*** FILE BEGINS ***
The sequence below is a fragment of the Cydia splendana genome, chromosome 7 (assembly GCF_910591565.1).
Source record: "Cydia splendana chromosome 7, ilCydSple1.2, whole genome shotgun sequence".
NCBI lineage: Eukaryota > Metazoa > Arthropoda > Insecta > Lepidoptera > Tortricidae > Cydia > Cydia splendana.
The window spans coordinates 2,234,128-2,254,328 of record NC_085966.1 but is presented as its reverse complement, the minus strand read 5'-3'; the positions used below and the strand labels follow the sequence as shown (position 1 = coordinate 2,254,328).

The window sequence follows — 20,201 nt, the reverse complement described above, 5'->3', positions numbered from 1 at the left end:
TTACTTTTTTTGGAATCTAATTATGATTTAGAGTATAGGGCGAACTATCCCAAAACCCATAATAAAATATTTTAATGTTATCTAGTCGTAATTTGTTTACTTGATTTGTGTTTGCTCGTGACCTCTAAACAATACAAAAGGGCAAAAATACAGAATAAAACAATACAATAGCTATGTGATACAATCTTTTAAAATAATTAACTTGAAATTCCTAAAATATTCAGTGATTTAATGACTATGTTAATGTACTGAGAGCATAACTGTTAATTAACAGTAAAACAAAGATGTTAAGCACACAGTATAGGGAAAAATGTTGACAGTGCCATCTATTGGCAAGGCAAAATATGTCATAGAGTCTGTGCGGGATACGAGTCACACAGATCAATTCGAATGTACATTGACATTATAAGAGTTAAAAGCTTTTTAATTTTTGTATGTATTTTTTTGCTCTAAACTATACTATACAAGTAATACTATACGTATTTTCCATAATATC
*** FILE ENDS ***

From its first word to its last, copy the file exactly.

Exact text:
The sequence below is a fragment of the Cydia splendana genome, chromosome 7 (assembly GCF_910591565.1).
Source record: "Cydia splendana chromosome 7, ilCydSple1.2, whole genome shotgun sequence".
NCBI lineage: Eukaryota > Metazoa > Arthropoda > Insecta > Lepidoptera > Tortricidae > Cydia > Cydia splendana.
The window spans coordinates 2,234,128-2,254,328 of record NC_085966.1 but is presented as its reverse complement, the minus strand read 5'-3'; the positions used below and the strand labels follow the sequence as shown (position 1 = coordinate 2,254,328).

The window sequence follows — 20,201 nt, the reverse complement described above, 5'->3', positions numbered from 1 at the left end:
TTACTTTTTTTGGAATCTAATTATGATTTAGAGTATAGGGCGAACTATCCCAAAACCCATAATAAAATATTTTAATGTTATCTAGTCGTAATTTGTTTACTTGATTTGTGTTTGCTCGTGACCTCTAAACAATACAAAAGGGCAAAAATACAGAATAAAACAATACAATAGCTATGTGATACAATCTTTTAAAATAATTAACTTGAAATTCCTAAAATATTCAGTGATTTAATGACTATGTTAATGTACTGAGAGCATAACTGTTAATTAACAGTAAAACAAAGATGTTAAGCACACAGTATAGGGAAAAATGTTGACAGTGCCATCTATTGGCAAGGCAAAATATGTCATAGAGTCTGTGCGGGATACGAGTCACACAGATCAATTCGAATGTACATTGACATTATAAGAGTTAAAAGCTTTTTAATTTTTGTATGTATTTTTTTGCTCTAAACTATACTATACAAGTAATACTATACGTATTTTCCATAATATC